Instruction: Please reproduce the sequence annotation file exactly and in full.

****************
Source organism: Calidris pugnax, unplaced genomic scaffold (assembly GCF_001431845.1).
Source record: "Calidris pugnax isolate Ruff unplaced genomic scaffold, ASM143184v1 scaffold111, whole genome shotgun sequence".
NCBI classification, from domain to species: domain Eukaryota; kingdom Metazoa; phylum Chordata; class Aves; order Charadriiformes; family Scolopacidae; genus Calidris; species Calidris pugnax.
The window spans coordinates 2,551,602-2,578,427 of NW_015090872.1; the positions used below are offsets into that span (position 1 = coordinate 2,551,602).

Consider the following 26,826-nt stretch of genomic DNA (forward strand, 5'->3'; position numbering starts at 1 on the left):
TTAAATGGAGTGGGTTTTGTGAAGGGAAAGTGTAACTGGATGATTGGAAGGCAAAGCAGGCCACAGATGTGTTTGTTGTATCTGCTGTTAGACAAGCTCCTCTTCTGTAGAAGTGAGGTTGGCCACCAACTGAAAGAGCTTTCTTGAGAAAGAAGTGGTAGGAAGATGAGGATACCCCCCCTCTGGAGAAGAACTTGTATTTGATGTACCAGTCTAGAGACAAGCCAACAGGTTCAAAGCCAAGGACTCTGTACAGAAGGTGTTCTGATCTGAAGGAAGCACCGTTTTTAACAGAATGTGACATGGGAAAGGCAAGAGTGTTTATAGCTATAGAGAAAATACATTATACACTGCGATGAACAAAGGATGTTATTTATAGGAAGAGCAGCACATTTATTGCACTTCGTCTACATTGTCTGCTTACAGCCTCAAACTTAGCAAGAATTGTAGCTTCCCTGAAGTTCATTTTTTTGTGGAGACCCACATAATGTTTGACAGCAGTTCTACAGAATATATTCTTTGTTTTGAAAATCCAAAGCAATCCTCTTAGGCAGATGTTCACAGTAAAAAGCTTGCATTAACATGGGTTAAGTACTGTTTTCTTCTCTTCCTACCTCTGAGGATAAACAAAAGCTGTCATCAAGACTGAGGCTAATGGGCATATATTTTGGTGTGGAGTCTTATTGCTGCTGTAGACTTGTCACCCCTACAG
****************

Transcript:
Source organism: Calidris pugnax, unplaced genomic scaffold (assembly GCF_001431845.1).
Source record: "Calidris pugnax isolate Ruff unplaced genomic scaffold, ASM143184v1 scaffold111, whole genome shotgun sequence".
NCBI classification, from domain to species: domain Eukaryota; kingdom Metazoa; phylum Chordata; class Aves; order Charadriiformes; family Scolopacidae; genus Calidris; species Calidris pugnax.
The window spans coordinates 2,551,602-2,578,427 of NW_015090872.1; the positions used below are offsets into that span (position 1 = coordinate 2,551,602).

Consider the following 26,826-nt stretch of genomic DNA (forward strand, 5'->3'; position numbering starts at 1 on the left):
TTAAATGGAGTGGGTTTTGTGAAGGGAAAGTGTAACTGGATGATTGGAAGGCAAAGCAGGCCACAGATGTGTTTGTTGTATCTGCTGTTAGACAAGCTCCTCTTCTGTAGAAGTGAGGTTGGCCACCAACTGAAAGAGCTTTCTTGAGAAAGAAGTGGTAGGAAGATGAGGATACCCCCCCTCTGGAGAAGAACTTGTATTTGATGTACCAGTCTAGAGACAAGCCAACAGGTTCAAAGCCAAGGACTCTGTACAGAAGGTGTTCTGATCTGAAGGAAGCACCGTTTTTAACAGAATGTGACATGGGAAAGGCAAGAGTGTTTATAGCTATAGAGAAAATACATTATACACTGCGATGAACAAAGGATGTTATTTATAGGAAGAGCAGCACATTTATTGCACTTCGTCTACATTGTCTGCTTACAGCCTCAAACTTAGCAAGAATTGTAGCTTCCCTGAAGTTCATTTTTTTGTGGAGACCCACATAATGTTTGACAGCAGTTCTACAGAATATATTCTTTGTTTTGAAAATCCAAAGCAATCCTCTTAGGCAGATGTTCACAGTAAAAAGCTTGCATTAACATGGGTTAAGTACTGTTTTCTTCTCTTCCTACCTCTGAGGATAAACAAAAGCTGTCATCAAGACTGAGGCTAATGGGCATATATTTTGGTGTGGAGTCTTATTGCTGCTGTAGACTTGTCACCCCTACAG